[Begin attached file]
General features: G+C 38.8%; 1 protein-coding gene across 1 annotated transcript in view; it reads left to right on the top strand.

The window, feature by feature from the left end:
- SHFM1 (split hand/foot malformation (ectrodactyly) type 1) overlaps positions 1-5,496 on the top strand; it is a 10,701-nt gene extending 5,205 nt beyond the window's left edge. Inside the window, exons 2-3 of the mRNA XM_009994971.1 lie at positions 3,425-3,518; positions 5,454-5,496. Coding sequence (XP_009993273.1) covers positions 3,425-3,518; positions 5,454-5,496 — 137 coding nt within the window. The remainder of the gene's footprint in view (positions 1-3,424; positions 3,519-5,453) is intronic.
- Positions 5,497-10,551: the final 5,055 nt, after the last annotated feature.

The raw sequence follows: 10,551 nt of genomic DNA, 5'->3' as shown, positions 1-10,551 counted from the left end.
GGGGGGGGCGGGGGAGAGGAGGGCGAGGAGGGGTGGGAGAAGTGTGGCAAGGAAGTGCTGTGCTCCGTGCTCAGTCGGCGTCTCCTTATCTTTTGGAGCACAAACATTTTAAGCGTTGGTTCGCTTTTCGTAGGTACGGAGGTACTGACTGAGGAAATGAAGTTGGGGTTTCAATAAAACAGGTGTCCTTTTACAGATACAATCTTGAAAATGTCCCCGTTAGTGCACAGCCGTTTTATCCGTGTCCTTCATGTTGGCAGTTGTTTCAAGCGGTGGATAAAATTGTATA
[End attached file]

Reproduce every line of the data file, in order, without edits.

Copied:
General features: G+C 38.8%; 1 protein-coding gene across 1 annotated transcript in view; it reads left to right on the top strand.

The window, feature by feature from the left end:
- SHFM1 (split hand/foot malformation (ectrodactyly) type 1) overlaps positions 1-5,496 on the top strand; it is a 10,701-nt gene extending 5,205 nt beyond the window's left edge. Inside the window, exons 2-3 of the mRNA XM_009994971.1 lie at positions 3,425-3,518; positions 5,454-5,496. Coding sequence (XP_009993273.1) covers positions 3,425-3,518; positions 5,454-5,496 — 137 coding nt within the window. The remainder of the gene's footprint in view (positions 1-3,424; positions 3,519-5,453) is intronic.
- Positions 5,497-10,551: the final 5,055 nt, after the last annotated feature.

The raw sequence follows: 10,551 nt of genomic DNA, 5'->3' as shown, positions 1-10,551 counted from the left end.
GGGGGGGGCGGGGGAGAGGAGGGCGAGGAGGGGTGGGAGAAGTGTGGCAAGGAAGTGCTGTGCTCCGTGCTCAGTCGGCGTCTCCTTATCTTTTGGAGCACAAACATTTTAAGCGTTGGTTCGCTTTTCGTAGGTACGGAGGTACTGACTGAGGAAATGAAGTTGGGGTTTCAATAAAACAGGTGTCCTTTTACAGATACAATCTTGAAAATGTCCCCGTTAGTGCACAGCCGTTTTATCCGTGTCCTTCATGTTGGCAGTTGTTTCAAGCGGTGGATAAAATTGTATA